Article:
Labour Government 1929-31

  • Created by: Pip Dan
  • Created on: 20-09-17 15:47

The second Labour government began brightly enough. First, cabinet-making was fairly straightforward. Snowden returned to the Treasury, and Henderson became Foreign Secretary. Thomas was appointed Lord Privy Seal, heading a fairly high-powered team of four ministers to look at ways of reducing unemployment. Margaret Bondfield was appointed Minister of Labour and became the first female member of a British cabinet. Overall the new cabinet was even less radical than that of 1924. Second, there was little expectation of an economic downturn, even though unemployment remained above one million. And, third, a series of successes in foreign policy were crowned when MacDonald became the first British Prime Minister to address the United States Congress.

Foreign Policy

Indeed, foreign policy remained an area of relative success, with a naval treaty being agreed with the United States and Japan, and a date being set largely thanks to Henderson's efforts for the meeting a World Disarmament at Geneva. In some areas of domestic policy, too, valuable legislation was passed, with Greenwood's 1930 Housing Act introducing state subsidies for slum clearance and the building of replacement housing. Entitlement to benefits was liberalised.

Economic Problems

However, such achievements were overshadowed by the economic situation. When Labour took office, unemployment stood 1.1 million; when it left office, in August 1931, it was over 2.7 million. The underlying economic signals had been unfavourable from late 1928 onwards. Then the Wall Street Crash of October 1929 pushed things ahead with a vengeance. Unemployment rose every month in 1930. In the face of this crisis, which was common to almost the whole of the Western world, Labour had nothing to offer. Thomas's attempts to provide employment via limited public works and the encouragement of industrial reorganisation were pretty insignificant, The party leadership was baffled. MacDonald and Snowden had expected to build socialism from the success of capitalism, but had little notion of what to do when capitalism moved into crisis. All they could do concretely was try to apply the orthodoxies of old: attempting to retrain, and increasing to cut, expenditure, to balance the budget, and to allow capitalism to restore itself to health.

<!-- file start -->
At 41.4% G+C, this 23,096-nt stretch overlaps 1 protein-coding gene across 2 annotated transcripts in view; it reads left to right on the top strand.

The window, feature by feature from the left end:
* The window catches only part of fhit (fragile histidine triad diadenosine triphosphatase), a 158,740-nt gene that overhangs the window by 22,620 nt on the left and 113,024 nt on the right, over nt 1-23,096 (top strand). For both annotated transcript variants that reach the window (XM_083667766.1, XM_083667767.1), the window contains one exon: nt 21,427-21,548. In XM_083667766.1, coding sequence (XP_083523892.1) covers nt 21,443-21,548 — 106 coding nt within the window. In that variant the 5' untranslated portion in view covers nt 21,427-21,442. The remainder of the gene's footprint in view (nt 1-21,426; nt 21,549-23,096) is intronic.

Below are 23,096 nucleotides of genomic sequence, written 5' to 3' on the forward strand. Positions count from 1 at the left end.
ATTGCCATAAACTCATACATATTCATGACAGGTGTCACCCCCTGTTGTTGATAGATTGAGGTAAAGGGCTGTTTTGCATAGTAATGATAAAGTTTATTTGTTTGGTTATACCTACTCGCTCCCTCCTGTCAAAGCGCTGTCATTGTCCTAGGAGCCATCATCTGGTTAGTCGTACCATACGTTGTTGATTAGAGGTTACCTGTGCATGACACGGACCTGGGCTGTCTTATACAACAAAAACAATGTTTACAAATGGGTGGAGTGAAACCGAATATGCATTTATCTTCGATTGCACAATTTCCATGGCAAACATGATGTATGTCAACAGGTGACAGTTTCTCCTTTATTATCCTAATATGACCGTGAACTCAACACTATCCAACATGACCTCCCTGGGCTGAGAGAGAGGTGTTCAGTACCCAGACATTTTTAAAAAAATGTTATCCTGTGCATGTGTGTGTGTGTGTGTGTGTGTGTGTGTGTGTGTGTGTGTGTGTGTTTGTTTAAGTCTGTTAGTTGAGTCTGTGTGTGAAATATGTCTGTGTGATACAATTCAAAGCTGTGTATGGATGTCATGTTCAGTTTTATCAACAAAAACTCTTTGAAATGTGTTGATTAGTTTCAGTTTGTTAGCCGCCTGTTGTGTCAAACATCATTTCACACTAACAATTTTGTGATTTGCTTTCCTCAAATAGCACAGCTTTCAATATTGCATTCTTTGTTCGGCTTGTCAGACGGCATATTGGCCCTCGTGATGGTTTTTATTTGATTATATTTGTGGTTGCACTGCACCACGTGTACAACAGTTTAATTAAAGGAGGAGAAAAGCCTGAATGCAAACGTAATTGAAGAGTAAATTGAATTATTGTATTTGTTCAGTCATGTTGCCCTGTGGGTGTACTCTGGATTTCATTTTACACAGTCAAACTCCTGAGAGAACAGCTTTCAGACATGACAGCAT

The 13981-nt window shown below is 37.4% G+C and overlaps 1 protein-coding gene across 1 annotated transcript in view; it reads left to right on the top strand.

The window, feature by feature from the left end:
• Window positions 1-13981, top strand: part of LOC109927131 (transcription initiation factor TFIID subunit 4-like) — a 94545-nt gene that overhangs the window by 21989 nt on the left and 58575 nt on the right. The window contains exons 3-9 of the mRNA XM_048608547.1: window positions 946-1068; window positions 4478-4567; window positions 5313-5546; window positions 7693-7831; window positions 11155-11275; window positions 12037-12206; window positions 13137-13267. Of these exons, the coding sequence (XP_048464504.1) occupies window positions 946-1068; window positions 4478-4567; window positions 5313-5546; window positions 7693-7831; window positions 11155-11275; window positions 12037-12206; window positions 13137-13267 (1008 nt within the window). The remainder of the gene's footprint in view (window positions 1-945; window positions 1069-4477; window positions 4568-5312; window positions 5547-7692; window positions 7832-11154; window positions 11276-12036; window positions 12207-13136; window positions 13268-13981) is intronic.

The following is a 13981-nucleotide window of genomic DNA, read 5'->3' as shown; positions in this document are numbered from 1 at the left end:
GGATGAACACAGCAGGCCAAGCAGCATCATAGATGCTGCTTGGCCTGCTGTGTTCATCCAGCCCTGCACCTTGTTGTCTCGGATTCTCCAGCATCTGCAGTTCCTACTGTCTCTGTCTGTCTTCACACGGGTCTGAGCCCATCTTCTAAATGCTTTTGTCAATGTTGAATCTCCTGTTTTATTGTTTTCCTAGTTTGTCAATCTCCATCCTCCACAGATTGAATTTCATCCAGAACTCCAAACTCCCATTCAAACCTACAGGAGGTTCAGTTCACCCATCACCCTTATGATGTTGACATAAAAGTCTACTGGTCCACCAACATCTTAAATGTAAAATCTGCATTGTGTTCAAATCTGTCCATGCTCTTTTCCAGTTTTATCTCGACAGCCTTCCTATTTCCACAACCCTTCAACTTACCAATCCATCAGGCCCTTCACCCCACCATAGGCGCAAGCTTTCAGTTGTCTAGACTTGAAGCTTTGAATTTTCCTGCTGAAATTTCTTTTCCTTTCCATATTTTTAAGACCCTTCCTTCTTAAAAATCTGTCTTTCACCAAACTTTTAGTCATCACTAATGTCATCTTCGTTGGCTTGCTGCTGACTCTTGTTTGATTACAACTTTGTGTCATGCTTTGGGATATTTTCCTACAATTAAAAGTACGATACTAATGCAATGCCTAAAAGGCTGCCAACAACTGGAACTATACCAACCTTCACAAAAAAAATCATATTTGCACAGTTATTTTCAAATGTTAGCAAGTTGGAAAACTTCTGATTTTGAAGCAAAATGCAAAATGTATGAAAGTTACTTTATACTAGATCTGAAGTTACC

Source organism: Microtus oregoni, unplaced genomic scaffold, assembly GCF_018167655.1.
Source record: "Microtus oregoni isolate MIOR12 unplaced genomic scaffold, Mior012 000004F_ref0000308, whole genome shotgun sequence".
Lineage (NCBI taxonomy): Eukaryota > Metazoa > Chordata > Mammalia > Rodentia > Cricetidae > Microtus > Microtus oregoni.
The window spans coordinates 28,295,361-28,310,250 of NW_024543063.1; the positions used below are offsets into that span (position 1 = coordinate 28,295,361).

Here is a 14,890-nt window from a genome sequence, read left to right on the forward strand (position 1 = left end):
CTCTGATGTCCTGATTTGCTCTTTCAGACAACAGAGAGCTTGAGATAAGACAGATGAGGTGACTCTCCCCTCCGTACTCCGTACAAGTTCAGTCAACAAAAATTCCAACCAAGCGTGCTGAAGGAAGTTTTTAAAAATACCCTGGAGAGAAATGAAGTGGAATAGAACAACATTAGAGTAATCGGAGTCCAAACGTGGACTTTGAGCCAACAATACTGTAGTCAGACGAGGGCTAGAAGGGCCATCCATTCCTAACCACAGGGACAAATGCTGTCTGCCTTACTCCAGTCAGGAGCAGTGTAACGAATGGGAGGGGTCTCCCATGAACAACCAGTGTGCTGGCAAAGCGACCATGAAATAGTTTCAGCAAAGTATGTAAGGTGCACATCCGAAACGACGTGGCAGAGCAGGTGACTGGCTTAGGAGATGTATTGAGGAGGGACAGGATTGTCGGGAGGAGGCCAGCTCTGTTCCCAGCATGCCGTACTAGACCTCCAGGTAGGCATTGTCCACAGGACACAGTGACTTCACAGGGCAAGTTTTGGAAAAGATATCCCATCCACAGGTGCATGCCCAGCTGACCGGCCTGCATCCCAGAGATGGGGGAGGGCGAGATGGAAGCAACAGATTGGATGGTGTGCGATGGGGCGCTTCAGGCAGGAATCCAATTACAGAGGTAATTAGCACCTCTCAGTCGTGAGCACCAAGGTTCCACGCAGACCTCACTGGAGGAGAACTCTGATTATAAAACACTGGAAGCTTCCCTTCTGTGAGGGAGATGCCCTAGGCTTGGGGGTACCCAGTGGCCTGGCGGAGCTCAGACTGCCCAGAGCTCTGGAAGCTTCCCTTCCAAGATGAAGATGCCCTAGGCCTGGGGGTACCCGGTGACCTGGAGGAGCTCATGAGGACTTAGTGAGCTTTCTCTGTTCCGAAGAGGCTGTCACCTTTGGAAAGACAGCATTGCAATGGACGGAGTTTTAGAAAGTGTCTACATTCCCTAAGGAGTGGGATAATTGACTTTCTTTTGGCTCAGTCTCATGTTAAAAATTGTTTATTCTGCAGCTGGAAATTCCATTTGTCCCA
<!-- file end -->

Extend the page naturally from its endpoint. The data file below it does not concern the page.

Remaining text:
There were those who dissented from this strategy. Sir Oswald Mosely, a member of Thomas's unemployment team, put forward a radical package of policies in the 1930 'Mosely Memorandum':

  • A new small emergency executive, headed by the Prime Minister, would act like the old war cabinet in seeking and implementing solutions to unemployment
  • This committee would seek to implement a major transformation of British industry, shifting from reliance on export industries to emphasis on the 'new' industries producing largely for the domestic market
  • Loan-financed public works on roads, and so on, would mop up large numbers of the unemployment; in addition, more generous pensions and a raising of the school-leaving age would reduce the pool of potential workers
  • Interest rates would be cut in order to stimulate economic activity and make it easier for the government to take out the loans needed to finance public works


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